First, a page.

When I Was A Kid: Reflections Of A 50-Year-Old American (Edward L. Daley)

When I was a kid…

If you mouthed off to an adult – even a teacher in school – you’d more than likely get the taste slapped out of your mouth, and anybody who saw you get smacked would assume you had it coming.

Doctors made house calls, and they were usually paid in cash for that service.

Boosting a kid’s self-esteem was maybe the last thing any teacher cared about. Forcing their students to study and get good grades was the top priority, and accomplishing that goal naturally led to kids feeling better about themselves.

Climate change was a concept we were keenly aware of, although, back then we just called it weather.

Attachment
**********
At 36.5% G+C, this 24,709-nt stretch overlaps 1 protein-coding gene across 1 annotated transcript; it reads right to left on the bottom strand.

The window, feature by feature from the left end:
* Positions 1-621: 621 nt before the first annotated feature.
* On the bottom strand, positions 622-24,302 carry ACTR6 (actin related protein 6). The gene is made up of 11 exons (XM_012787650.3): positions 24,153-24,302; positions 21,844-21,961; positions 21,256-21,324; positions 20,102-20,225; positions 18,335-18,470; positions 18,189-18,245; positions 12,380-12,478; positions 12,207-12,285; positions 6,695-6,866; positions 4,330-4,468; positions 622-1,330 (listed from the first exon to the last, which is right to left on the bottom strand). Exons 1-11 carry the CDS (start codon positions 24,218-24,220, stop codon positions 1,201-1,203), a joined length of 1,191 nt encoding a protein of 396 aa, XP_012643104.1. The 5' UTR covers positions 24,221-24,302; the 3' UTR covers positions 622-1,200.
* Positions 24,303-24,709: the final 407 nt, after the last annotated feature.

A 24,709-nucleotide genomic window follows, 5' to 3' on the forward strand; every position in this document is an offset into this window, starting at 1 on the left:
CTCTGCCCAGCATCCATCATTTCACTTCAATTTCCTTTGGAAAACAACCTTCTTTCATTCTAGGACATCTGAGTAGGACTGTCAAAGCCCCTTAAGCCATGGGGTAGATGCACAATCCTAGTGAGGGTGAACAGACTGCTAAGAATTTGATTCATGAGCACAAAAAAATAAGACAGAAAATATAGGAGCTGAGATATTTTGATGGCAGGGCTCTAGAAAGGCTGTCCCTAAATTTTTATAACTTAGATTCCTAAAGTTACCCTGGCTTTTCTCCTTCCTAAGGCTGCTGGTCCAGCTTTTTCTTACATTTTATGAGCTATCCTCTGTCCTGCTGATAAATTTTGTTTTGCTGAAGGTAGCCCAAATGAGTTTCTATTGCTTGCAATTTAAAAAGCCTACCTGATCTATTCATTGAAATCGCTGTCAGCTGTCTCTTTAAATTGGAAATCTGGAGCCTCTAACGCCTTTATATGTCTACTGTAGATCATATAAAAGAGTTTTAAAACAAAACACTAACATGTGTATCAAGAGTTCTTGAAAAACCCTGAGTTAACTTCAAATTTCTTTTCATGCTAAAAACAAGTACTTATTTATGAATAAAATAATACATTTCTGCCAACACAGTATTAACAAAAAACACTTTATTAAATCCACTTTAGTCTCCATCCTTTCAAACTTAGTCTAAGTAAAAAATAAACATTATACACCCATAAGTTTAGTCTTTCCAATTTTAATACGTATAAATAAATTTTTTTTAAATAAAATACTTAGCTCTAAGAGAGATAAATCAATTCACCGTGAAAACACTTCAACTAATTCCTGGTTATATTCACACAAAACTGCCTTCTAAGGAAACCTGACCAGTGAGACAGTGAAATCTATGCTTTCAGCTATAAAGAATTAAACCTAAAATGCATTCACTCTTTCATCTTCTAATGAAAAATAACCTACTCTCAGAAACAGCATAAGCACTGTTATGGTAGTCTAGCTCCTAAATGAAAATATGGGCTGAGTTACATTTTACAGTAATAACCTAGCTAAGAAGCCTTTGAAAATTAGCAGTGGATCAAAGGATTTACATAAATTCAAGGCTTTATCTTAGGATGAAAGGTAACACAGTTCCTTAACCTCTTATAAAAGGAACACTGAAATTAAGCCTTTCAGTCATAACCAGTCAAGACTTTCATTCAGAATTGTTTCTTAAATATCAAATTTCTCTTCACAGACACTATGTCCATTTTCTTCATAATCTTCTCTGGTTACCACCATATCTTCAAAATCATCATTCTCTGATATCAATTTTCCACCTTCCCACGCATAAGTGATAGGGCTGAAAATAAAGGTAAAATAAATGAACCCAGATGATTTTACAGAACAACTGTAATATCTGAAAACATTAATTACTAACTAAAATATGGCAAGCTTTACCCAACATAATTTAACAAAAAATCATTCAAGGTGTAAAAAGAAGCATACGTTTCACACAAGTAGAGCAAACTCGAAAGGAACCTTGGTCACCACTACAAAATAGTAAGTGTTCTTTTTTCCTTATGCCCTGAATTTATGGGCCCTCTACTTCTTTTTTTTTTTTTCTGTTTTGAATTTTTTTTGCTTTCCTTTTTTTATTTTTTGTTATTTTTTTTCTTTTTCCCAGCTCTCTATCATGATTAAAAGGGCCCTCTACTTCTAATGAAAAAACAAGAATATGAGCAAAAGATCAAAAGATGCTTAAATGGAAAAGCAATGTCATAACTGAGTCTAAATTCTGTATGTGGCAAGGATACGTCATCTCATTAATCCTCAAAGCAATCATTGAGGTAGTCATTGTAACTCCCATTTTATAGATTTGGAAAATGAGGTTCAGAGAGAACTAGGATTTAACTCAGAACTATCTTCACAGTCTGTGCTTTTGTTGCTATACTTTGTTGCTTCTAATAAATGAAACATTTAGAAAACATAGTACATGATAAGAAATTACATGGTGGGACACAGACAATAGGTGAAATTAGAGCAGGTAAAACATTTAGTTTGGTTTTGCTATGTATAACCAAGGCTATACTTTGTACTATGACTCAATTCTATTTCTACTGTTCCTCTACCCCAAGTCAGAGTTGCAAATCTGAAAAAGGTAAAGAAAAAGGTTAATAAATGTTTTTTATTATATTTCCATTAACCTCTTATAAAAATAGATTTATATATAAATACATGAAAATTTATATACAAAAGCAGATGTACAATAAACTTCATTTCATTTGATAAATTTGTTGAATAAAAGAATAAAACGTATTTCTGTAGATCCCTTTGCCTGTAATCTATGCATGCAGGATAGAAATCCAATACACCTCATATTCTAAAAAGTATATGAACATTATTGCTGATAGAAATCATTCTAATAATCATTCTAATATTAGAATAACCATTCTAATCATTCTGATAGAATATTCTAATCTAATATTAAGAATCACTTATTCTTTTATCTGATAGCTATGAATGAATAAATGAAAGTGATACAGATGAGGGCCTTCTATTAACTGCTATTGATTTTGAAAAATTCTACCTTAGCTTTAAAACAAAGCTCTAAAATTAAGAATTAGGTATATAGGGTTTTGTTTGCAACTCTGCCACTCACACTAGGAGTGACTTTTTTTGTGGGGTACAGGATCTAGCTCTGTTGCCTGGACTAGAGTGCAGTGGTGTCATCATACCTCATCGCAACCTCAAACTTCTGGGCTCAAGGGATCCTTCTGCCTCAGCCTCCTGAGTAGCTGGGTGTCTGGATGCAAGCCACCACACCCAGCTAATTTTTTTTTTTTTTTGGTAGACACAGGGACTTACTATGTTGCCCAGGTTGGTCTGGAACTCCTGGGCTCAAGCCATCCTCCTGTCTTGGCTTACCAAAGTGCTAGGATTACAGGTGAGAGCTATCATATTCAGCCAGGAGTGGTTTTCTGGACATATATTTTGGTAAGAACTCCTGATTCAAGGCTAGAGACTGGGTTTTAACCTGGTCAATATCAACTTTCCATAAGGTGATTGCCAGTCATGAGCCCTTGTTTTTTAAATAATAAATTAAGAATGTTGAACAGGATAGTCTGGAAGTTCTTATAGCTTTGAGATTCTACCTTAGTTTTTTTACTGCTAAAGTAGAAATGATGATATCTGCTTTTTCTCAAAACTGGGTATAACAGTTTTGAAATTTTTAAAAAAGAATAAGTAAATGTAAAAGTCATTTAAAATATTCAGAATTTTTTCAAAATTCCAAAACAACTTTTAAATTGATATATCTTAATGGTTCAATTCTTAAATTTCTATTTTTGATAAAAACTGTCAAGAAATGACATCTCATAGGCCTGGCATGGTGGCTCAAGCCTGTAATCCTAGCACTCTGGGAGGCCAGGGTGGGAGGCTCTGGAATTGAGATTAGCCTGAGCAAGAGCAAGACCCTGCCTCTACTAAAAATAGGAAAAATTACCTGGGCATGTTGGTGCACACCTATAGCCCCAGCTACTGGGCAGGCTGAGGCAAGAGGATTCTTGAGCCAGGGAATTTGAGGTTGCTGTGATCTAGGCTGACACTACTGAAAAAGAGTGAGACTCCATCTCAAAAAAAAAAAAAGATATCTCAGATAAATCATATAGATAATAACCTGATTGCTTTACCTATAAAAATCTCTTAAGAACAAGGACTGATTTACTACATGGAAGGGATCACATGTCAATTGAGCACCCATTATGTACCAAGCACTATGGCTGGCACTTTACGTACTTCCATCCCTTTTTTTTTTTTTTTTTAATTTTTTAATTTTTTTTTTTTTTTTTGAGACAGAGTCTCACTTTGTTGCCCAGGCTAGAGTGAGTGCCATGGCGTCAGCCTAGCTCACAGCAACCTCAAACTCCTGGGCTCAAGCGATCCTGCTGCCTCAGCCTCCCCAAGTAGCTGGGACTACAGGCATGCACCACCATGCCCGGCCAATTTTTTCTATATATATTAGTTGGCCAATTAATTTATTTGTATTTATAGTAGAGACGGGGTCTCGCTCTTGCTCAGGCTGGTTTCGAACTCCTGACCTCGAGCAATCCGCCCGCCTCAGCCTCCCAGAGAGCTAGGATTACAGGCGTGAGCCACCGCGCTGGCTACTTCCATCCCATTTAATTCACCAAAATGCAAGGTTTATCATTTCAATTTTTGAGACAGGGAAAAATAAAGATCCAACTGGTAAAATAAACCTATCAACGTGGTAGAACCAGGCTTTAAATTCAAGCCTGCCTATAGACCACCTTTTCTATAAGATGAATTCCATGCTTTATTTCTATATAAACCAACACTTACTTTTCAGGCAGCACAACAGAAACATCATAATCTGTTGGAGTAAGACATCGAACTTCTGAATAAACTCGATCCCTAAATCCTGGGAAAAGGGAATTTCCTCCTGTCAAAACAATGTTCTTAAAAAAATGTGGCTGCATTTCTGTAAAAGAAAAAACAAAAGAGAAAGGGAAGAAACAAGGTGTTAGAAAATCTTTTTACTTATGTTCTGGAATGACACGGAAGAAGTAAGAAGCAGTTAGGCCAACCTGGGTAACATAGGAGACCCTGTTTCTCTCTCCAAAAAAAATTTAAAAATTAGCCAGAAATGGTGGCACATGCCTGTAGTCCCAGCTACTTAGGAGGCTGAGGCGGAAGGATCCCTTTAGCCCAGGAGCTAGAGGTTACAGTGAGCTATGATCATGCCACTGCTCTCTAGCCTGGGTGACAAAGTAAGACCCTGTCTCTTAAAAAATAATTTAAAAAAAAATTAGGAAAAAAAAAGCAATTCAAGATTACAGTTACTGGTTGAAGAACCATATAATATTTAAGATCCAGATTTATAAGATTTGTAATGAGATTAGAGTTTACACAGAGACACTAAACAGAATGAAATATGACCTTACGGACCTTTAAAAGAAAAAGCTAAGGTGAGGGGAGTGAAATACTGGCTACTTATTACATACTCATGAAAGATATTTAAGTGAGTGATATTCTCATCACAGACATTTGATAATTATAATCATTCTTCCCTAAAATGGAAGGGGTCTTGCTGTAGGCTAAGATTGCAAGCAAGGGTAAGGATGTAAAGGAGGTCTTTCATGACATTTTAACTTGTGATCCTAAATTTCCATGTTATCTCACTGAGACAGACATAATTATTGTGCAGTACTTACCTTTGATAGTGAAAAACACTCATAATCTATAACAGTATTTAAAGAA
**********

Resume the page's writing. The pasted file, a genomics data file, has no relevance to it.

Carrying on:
Black folks were called blacks, colored people or negroes by most whites and blacks alike. There was no such thing as an African-American. Even immigrants from Africa who had passed their citizenship tests weren’t called African-Americans, they were just Americans like the rest of us.

There wasn’t a single kid in my school who couldn’t read, write, do basic math or recite the Pledge of Allegiance by the time they were eight years old… not one.

The word gay just meant cheerful.

Wearing a helmet while riding your bike was far more dangerous than not wearing one, because if other kids saw you in sissy gear like that, they’d beat the crap out of you.

Israelis were known as the survivors of the worst genocide in modern history, and Palestinians were thought of as just a bunch of Arab Nazis pretending to be the victims of Jewish tyranny.

A rich person was somebody you aspired to be like, not somebody you sought to punish.

Communism was an almost treasonous concept that only doped-up, America-hating hippies experimented with.